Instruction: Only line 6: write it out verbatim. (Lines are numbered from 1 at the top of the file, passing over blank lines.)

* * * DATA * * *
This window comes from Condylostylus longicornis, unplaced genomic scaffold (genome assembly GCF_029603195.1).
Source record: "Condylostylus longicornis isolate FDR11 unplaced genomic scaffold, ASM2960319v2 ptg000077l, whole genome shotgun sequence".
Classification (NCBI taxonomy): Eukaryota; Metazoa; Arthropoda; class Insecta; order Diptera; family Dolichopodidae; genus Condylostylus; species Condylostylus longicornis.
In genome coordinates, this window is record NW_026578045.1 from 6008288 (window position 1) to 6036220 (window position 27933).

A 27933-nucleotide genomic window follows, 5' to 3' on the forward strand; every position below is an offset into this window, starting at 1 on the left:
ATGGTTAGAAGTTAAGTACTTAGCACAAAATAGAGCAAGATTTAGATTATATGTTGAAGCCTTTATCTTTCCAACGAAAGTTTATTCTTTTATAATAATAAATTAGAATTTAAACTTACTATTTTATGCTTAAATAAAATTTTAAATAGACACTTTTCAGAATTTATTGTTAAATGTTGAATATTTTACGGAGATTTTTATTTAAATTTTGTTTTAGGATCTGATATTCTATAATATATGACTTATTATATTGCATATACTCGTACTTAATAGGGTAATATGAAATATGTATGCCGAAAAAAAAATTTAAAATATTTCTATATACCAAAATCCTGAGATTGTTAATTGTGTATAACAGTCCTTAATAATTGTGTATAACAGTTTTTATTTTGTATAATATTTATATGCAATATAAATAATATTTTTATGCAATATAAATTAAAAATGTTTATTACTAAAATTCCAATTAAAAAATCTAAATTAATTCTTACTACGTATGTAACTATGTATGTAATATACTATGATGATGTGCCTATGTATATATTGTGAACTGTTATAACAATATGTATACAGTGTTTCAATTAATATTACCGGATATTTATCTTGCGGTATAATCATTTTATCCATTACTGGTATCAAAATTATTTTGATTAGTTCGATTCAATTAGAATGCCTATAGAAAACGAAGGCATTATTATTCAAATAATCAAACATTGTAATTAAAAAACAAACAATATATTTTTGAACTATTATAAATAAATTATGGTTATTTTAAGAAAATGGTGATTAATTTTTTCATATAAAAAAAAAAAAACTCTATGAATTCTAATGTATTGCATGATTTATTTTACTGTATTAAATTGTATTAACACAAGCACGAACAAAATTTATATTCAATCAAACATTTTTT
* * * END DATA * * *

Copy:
ATGGTTAGAAGTTAAGTACTTAGCACAAAATAGAGCAAGATTTAGATTATATGTTGAAGCCTTTATCTTTCCAACGAAAGTTTATTCTTTTATAATAATAAATTAGAATTTAAACTTACTATTTTATGCTTAAATAAAATTTTAAATAGACACTTTTCAGAATTTATTGTTAAATGTTGAATATTTTACGGAGATTTTTATTTAAATTTTGTTTTAGGATCTGATATTCTATAATATATGACTTATTATATTGCATATACTCGTACTTAATAGGGTAATATGAAATATGTATGCCGAAAAAAAAATTTAAAATATTTCTATATACCAAAATCCTGAGATTGTTAATTGTGTATAACAGTCCTTAATAATTGTGTATAACAGTTTTTATTTTGTATAATATTTATATGCAATATAAATAATATTTTTATGCAATATAAATTAAAAATGTTTATTACTAAAATTCCAATTAAAAAATCTAAATTAATTCTTACTACGTATGTAACTATGTATGTAATATACTATGATGATGTGCCTATGTATATATTGTGAACTGTTATAACAATATGTATACAGTGTTTCAATTAATATTACCGGATATTTATCTTGCGGTATAATCATTTTATCCATTACTGGTATCAAAATTATTTTGATTAGTTCGATTCAATTAGAATGCCTATAGAAAACGAAGGCATTATTATTCAAATAATCAAACATTGTAATTAAAAAACAAACAATATATTTTTGAACTATTATAAATAAATTATGGTTATTTTAAGAAAATGGTGATTAATTTTTTCATATAAAAAAAAAAAAACTCTATGAATTCTAATGTATTGCATGATTTATTTTACTGTATTAAATTGTATTAACACAAGCACGAACAAAATTTATATTCAATCAAACATTTTTT